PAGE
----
Gaming Other games

The world’s worst bets (part C)

Written by Dan Glimne

This article first appeared in the Nov/Dec 2014 issue of World Gaming magazine.

We all love stories of high stakes gambling – and there can be no higher stake than that of our own lives or bodies. History is littered with wonderful tales of people risking life and limb for the sake of a wager. Some of them are merely the slightly disturbed imaginings of poets or authors but sometimes these tales have more than a little truth to them.

The father of modern psychoanalysis, Sigmund Freud, once said, “Life is impoverished and loses in interest when the highest stake in the game of living, life itself, may not be risked.”

There are indeed many gamblers who would agree. In 18th and 19th century France there flourished a form of early life insurance called “tontine”. A group of gentlemen – ladies were seldom involved in this mutual wager – met in a lawyer’s office and drew up an agreement, through which each deposited a certain amount of money. The sole surviving gentleman who a number of years later had eventually outlived all the others would collect the entire amount, with interest, and use it to fund his golden years. One wonders why modern-day gamblers never make this bet?

Some very morbid wagers and lotteries feature in movies and in literature. In the first Die Hard film, when Bruce Willis’ character is fighting for his life against terrorists high up in a skyscraper, he makes mobile phone contact with a police officer on the ground below and the following conversation takes place:

Police Officer: “You know, we’ve got a pool going on you.”

Bruce Willis: “What kind of odds am I getting?”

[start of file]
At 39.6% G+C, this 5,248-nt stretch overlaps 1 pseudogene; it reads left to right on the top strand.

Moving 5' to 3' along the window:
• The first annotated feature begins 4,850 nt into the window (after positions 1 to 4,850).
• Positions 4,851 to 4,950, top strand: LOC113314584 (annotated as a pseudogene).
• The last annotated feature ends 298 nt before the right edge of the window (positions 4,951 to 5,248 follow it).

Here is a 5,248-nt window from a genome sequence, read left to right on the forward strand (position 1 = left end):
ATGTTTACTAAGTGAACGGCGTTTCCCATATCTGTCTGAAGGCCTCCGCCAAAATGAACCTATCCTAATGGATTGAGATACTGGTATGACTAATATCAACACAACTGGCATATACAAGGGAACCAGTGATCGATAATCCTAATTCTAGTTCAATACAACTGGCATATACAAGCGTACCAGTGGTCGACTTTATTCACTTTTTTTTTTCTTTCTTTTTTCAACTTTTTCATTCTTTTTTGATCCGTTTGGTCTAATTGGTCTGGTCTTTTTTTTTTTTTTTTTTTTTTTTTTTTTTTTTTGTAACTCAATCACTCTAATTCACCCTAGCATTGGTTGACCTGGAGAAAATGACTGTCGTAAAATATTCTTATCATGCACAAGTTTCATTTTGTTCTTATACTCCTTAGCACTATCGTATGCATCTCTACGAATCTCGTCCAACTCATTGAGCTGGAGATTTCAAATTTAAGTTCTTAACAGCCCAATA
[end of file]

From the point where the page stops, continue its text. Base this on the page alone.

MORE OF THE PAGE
Police Officer: “You don’t want to know.”

Bruce Willis: “Put me down for 20, I’m good for it.”

Amarillo Slim Preston in his latter years

Amarillo Slim Preston in his latter years

In the very entertaining short story Man from the South by author Roald Dahl, two persons are drawn into a frightening bet with each other. The bet concerns whether one of them can fire up his cigarette lighter 10 times in a row, without it once failing. The stakes are high – if he can do it, he will win the other person’s luxury Cadillac, but if he loses the other will cut off the little finger of his left hand. To ensure there is no backing down, the owner of the lighter has his left hand tied to a table, while the other has a very sharp knife ready to chop should the lighter fail on its quest. Dahl manages to conjure up a truly tense, spine-tingling atmosphere in his well-written short story; but who wins the bet? You’ll have to read it to find out!

Another perhaps even scarier short story is The Lottery by author Shirley Jackson. It is set in a small, nameless rural village, where the inhabitants gather in the square for the important annual event: the lottery. First a family will be chosen, then one member of that family chosen. Jackson, with calculated manipulative skill, slowly changes the atmosphere in her short story from pastoral idyll to one of outright terror as it dawns on the reader that whoever “wins” the lottery will in fact be a ritual human sacrifice in order to appease the powers that be and to obtain a good harvest from the coming crop.

One real-life gambling character who literally put his life on the line for a bet was Thomas “Amarillo Slim” Preston, the 1972 world champion of poker. He entered into the most dangerous wager of his career when in that same year – at the age of 44 – he bet fellow gambler Jimmy “The Greek” Snyder that he could survive a 46 kilometre rafting trip past the falls and cascades along a very treacherous stretch of the Salmon River in Idaho, known as “The River of No Return”. Not only that, Preston would do it in the winter, in sub-zero temperatures and with the river full of ice floes! Despite Preston taking along his buddy Jere Chapman and having had special wetsuits manufactured for them, they came very close to being killed on several occasions during the wild trip from 19 to 22 November.

“I would not do it again for all the money in the world,” commented an unusually humble Amarillo Slim afterwards when he collected on the wager. “It was the first bet ever when I put my own life into the pot.” It’s certainly something to keep in mind when next you contemplate playing for high stakes. Look out for more dangerous and bizarre wagers in upcoming issues of WGM.